Few file for MSA posts

JP Leider

Filing closed for this year’s all-campus election Friday, with results showing moderate interest in student-government positions compared with years past.

While 26 students applied for 16 at-large positions for the Minnesota Student Association, only two tickets were filed for MSA president/vice president.

The candidates are Max Page/Monica Heth and Anthony Dew/Jeff Tate for president and vice president, respectively.

Last year, five tickets ran for president/vice president, the year before saw seven tickets and this year fewer students filed for University Senate than there were available positions.

While the number of presidential candidates is less than in the past, the election could prove noteworthy, said Margaret Cahill, adviser to All-Campus Election Commission and the MSA.

“One thing that’s going to be interesting is that when we’ve had more tickets, usually we have a couple anti-MSA tickets, and people just running for the heck of it,” she said. “It will be interesting to see this year because we have two extremely strong tickets.”

She said students should expect to see campaigns emerge in the coming weeks in preparation for all-campus elections April 11 and April 12.

To be on the ballot presidential candidates need to gather 450 student signatures by Friday.

The first week of April will see presidential and vice presidential debates.

MSA Vice President Colin Schwensohn said becoming informed is extremely important for students interested in voting.

“If you are going to take the election seriously, you’ve got to look closely at the candidates. You have to read everything there is to know about them,” he said. “I know it’s a lot of work, and for an apathetic student body, it may be too much to ask.”

However, Schwensohn said, students should figure out what the candidates are “really saying” about the issues, like a possible on-campus stadium, strategic positioning or tuition issues.

Presidential candidates
Anthony Dew and Jeff Tat
Dew, an at-large Forum member and former committee chairman, said his campaign will focus on three issues: safer and more affordable housing, better transportation options and what he calls the minority experience.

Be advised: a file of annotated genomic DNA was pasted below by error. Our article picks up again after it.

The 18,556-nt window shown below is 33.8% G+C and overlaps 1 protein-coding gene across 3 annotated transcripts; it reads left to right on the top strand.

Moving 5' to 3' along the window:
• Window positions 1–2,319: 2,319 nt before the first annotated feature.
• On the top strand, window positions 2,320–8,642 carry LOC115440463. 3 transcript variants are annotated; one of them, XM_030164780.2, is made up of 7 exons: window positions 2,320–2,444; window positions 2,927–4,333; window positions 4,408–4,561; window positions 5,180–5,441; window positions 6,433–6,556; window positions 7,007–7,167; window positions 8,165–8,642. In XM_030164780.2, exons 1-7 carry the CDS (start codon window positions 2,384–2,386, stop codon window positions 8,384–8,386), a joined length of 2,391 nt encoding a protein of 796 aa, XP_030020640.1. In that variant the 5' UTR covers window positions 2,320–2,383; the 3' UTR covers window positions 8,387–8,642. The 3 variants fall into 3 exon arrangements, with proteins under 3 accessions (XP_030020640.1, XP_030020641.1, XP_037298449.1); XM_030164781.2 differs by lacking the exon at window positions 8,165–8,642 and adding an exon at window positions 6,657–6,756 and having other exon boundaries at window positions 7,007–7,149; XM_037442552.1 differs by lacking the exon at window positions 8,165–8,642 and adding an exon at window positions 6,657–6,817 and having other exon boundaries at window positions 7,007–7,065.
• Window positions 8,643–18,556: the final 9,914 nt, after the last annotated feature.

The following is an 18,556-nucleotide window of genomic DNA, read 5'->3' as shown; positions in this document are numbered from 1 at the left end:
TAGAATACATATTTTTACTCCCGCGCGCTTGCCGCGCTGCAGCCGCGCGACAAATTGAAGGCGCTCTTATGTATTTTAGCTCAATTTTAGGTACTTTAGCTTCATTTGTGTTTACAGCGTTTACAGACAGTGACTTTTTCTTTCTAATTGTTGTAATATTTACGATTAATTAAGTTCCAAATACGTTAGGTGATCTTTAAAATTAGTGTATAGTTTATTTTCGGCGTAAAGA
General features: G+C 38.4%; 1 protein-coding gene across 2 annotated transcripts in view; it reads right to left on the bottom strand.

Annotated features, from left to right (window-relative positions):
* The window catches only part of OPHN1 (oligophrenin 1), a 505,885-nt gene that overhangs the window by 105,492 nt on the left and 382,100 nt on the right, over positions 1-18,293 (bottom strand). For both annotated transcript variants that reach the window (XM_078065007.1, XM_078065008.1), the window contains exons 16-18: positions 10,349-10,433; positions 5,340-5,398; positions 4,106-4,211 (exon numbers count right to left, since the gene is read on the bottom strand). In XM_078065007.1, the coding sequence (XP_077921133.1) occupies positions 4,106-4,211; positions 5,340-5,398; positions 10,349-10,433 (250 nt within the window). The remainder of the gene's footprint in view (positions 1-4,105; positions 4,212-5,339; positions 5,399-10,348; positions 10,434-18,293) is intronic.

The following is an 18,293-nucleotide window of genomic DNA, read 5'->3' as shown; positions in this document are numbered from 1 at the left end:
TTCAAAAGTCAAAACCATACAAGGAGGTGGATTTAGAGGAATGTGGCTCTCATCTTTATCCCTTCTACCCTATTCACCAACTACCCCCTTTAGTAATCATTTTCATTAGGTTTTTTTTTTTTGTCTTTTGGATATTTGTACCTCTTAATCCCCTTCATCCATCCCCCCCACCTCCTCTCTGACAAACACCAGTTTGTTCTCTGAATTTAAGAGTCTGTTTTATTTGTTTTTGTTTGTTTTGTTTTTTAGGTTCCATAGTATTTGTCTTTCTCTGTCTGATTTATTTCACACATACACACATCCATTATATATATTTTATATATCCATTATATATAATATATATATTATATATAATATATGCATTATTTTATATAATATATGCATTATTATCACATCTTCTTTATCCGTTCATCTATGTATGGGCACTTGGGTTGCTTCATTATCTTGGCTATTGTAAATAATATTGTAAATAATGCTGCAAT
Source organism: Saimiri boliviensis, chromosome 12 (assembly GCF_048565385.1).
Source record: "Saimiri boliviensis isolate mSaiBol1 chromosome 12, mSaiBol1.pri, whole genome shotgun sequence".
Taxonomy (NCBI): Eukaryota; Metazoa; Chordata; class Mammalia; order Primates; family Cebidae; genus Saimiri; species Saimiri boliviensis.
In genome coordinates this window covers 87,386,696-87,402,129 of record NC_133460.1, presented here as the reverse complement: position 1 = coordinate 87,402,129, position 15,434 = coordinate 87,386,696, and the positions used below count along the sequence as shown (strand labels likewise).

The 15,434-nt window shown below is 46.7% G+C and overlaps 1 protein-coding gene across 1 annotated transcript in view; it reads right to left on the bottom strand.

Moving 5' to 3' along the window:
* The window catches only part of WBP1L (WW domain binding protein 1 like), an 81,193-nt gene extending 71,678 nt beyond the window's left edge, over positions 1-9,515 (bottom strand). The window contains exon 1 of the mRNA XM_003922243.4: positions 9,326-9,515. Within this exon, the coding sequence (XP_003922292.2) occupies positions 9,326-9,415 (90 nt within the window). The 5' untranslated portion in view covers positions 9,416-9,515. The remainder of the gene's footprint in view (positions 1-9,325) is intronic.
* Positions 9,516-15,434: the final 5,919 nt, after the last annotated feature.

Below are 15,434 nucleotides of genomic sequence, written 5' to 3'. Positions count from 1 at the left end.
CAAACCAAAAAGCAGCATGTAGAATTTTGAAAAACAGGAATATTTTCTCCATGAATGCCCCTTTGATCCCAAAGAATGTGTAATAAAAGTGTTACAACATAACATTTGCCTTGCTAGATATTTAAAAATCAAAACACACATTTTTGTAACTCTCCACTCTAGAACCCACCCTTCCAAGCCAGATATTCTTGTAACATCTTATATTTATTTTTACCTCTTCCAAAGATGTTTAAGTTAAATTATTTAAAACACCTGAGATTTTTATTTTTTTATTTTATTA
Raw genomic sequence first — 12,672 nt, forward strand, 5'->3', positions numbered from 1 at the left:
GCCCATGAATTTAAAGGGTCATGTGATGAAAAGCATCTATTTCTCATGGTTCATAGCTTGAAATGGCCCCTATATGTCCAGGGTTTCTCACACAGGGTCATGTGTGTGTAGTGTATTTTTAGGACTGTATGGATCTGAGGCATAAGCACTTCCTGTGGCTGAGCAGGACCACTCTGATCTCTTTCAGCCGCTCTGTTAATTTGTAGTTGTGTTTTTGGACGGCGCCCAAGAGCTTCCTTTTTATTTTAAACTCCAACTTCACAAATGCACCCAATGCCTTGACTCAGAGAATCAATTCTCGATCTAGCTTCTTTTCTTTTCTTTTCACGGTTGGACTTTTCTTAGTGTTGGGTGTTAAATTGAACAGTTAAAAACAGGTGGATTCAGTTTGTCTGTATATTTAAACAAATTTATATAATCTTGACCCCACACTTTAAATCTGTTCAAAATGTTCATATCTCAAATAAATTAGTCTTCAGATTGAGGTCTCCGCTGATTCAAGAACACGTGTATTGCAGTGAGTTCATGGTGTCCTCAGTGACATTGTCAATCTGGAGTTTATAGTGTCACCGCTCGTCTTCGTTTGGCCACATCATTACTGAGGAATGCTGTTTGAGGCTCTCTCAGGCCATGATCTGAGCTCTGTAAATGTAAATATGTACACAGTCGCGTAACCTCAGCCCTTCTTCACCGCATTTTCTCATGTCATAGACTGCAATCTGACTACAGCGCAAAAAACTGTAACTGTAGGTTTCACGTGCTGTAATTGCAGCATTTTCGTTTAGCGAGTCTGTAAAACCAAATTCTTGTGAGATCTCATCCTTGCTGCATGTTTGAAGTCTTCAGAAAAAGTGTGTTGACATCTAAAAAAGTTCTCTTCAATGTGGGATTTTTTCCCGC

“Jeff and I feel like the minority experience can be improved on campus,” he said. “There needs to be more dialogue regarding minority issues.”

Dew, a political science senior, said these issues include ethnic, racial and religious diversity.

He said tuition is also an “obvious” issue, and that he thinks tuition is increasing by “crazy amounts.”

“It’s rising faster than inflation and housing, and if it keeps going at that rate, it’s going to cut off access to more and more people,” he said. “It’s going to hurt Minnesota kids, Wisconsin kids, minorities and the underprivileged. We feel like we need to make a commitment to access. Fighting for more funding is a big part of campaign.”

Max Page and Monica Heth
Page, an individualized studies junior and University DFL president, said his ticket wants to see MSA be action-oriented in all areas.

“We want there to be very little to do that’s just symbolic,” he said.

Page, MSA DEF Grants chairman, said his campaign will focus on the cost of textbooks, cost of tuition and fees reform, in addition to lesser issues.

“We’ve already got a laundry list of smaller things we’d like to work on that would make MSA visible to the student body and be helpful to Forum,” he said. “We’d like to empower the students in our group to work on those ideas, or if they have ideas of their own, and we’d like to be resources for them.”

Page said they will be quite busy the next couple of weeks.

“In general, we are going to be working our butts off,” he said. “In the weeks leading up to the election, we will be door-knocking, talking to student groups and just getting our name out there.”